From there, starting with a stint at night police, Sager was given an old-school newspaper education, rotating through all the traditional stations of reporting—night rewrite, courts, general assignment, and politics, learning the standards and practices of the Fourth Estate from the very best in the business.

When he wasn’t covering his beat or doing spot stories assigned by the editors, Sager used his own time to work up enterprise features, longer stories told with more literary flair. In college, he’d minored in creative writing, but his work was not memorable. “I could write a decent sentence, but I had nothing say,” he has said. But with journalism, he’d found the motherlode. He didn’t need to say anything, just put in the work. “You hunted up the details, the interviews, the background. Then all you had to do was get out of the way,” Sager said.

Three years into his stint at the Post, Sager was assigned to a new editor named Walt Harrington, who would go on to write Intimate Journalism, one of the seminal textbooks on literary non-fiction. It was Harrington who opened Sager’s eyes to Wolfe’s anthology, The New Journalism, which he found “mind-blowing. Here I was, a typical kid, trying to re-invent the wheel. I sat up all night reading the book. As soon as I got it, I knew it was exactly what I wanted to do.” For the next three years, Sager read every bit of New Journalism he could find. Under Harrington’s tutelage, he began to put the pieces together that would become his voice and style.

Seeking, in his own words, “more room to stretch my fingers,” Sager quit the Post after six years to become a freelance magazine writer. As much as he loved the people he worked with, he knew he wasn’t quite one of them. Working first at local publications in D.C., and then moving on to stints as a contract writer for Rolling Stone, GQ, and Esquire, Sager applied the New Journalism approach to the subjects that fascinated him (and his editors) most—the underbelly of American life. Drawing the techniques of his anthropological hero, Margaret Meade, Sager would, over the next four decades, make a career “finding the quotidian within the extreme, the tender amid the grotesque,” according to the author and popular Columbia Journalism School professor Sam Freedman.

Sager takes us inside different worlds in a way that is immediate, vivid, and dramatic. He doesn’t hover 20,000 feet above his subject and just give you an overview—instead, you are right there on the ground level. He has a rare ability to get people to tell him things that they wouldn’t tell other people, maybe not even themselves. He earns their trust by hanging around, by not pushing or manipulating. By being genuinely interested.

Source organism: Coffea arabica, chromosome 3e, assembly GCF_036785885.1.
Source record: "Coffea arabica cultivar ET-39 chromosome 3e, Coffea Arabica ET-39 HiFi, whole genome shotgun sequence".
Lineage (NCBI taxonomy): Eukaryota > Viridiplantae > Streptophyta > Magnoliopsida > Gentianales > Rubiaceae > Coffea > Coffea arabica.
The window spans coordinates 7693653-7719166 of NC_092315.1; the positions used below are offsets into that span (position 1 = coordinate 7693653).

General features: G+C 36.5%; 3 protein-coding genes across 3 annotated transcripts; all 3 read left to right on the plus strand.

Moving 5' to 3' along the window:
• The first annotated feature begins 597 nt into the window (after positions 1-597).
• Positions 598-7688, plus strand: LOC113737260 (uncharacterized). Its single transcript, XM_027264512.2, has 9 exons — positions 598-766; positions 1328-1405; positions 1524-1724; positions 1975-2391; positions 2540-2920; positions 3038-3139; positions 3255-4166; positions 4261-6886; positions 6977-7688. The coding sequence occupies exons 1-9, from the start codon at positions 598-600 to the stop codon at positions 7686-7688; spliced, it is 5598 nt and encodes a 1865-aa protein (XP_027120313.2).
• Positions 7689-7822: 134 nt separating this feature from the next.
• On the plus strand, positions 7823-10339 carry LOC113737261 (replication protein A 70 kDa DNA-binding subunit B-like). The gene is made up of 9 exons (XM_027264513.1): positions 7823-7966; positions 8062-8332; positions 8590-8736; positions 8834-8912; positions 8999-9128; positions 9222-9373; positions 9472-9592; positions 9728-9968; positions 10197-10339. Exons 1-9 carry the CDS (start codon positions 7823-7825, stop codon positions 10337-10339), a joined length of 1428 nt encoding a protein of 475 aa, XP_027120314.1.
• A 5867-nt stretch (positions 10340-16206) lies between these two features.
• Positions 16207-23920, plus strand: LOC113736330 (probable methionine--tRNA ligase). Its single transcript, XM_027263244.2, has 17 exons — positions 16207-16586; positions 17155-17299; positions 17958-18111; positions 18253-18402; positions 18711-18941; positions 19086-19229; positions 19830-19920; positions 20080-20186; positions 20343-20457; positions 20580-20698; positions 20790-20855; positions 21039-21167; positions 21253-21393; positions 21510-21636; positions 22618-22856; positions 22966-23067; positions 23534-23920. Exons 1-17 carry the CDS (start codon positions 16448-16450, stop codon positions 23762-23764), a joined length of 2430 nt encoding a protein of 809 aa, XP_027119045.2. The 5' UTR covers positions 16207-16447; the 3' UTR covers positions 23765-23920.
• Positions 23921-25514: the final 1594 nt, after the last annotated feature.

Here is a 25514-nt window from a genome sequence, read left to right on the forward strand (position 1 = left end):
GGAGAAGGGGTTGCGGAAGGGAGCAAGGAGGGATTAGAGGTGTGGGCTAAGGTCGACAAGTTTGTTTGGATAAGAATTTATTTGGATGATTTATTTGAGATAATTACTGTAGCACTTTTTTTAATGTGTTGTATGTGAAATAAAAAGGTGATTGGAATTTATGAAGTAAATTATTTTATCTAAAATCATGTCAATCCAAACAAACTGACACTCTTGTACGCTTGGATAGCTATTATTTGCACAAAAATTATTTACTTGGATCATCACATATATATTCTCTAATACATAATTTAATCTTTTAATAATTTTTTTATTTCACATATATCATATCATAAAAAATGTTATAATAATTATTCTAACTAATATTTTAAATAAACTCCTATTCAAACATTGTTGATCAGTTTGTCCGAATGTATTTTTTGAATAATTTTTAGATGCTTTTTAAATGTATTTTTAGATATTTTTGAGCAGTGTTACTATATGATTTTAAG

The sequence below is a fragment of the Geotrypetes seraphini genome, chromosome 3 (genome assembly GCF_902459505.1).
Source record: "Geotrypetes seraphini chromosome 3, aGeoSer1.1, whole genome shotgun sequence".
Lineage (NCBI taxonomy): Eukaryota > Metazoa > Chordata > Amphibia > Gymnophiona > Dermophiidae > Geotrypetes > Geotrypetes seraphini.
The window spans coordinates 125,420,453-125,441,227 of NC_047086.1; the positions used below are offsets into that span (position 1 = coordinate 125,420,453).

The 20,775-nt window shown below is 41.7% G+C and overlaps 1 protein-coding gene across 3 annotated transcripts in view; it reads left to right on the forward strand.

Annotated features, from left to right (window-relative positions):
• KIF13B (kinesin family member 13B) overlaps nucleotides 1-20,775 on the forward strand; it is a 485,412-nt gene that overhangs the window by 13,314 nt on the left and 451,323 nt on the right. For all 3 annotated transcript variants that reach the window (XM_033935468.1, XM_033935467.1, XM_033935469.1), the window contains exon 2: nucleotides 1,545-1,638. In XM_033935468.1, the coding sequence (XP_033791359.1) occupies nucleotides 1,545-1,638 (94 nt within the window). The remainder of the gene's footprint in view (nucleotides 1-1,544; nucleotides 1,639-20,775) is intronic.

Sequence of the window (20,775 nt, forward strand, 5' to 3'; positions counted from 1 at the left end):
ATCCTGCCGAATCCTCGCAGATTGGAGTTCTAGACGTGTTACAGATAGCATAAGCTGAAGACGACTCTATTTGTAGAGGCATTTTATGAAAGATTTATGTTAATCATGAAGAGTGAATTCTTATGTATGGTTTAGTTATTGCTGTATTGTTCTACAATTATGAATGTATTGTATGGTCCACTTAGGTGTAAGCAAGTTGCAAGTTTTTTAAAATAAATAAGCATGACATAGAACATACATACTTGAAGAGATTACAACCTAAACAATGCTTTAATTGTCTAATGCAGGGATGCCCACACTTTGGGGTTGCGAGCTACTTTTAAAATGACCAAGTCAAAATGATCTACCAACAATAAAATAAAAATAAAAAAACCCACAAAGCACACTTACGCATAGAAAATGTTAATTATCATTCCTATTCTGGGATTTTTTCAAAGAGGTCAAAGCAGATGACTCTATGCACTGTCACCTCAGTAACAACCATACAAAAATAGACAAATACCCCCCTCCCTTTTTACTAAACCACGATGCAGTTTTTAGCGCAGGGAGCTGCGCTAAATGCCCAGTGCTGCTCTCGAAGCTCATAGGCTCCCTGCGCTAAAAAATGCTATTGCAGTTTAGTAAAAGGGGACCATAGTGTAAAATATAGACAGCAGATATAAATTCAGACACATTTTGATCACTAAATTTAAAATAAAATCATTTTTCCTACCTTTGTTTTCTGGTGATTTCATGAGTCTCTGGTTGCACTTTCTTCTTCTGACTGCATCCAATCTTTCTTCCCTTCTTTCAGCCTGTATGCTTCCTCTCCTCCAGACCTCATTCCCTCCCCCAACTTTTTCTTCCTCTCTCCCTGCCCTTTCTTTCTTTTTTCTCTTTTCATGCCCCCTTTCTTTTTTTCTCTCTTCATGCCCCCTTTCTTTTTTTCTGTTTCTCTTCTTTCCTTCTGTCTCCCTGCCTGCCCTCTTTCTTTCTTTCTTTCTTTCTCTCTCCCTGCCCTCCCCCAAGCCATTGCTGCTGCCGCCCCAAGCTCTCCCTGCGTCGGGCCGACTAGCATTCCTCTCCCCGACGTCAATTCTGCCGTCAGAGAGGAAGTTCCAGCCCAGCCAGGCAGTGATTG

Because Sager doesn’t put any barriers between us and his characters, and because he renders them so thoughtfully and with such compassion, readers are allowed to focus on the drama of the stories. Above all, Sager doesn’t get in the way of the story. He is not a commentator or a pundit. He doesn’t analyze, his pieces don’t have an obvious aim or thesis. His prose is so direct and unfussy, it’s almost invisible, like a camera. And yet there is a propulsion to it because in almost every sentence you’ll find a fact—that blessed newspaper training again. The sentences flow with a definite rhythm, but Sager’s style is unadorned with falsity, unburdened by over-interpretation. He’s a natural storyteller. You never get the feeling he’s there just to show off, only to entertain you.

It was at Rolling Stone that Sager’s career took a leap, owing mostly to the mentorship of editor Robert Love, the guy who put him into his first true crime story. Sager’s bible for the form was Truman Capote’s masterpiece of reportage, In Cold Blood. Thanks to Love, Sager had found a genre in which he could amalgamate his reporting skills and his literary aspirations. And thanks to Love’s generous assignments, he had great stories to tell.

Sager’s 1989 Rolling Stone article, “The Devil and John Holmes,” published ten years after his promotion from copy boy to reporter, became the inspiration for P.T. Anderson’s porn saga, Boogie Nights, and Wonderland, starring Val Kilmer and Lisa Kudrow. It remains one of the greatest true crime magazine stories ever published. Twenty-one years later, Sager’s portrait of failed NFL quarterback Todd Marinovich would win the National Magazine Award for profile writing. It was later the basis for the The Marinovich Project, an Emmy-nominated ESPN documentary. Along the way, more than a dozen of his articles would be optioned for or inspire Hollywood feature films, including Veronica Guerin, starring Cate Blanchett, and Betrayed by Love, starring Patricia Arquette.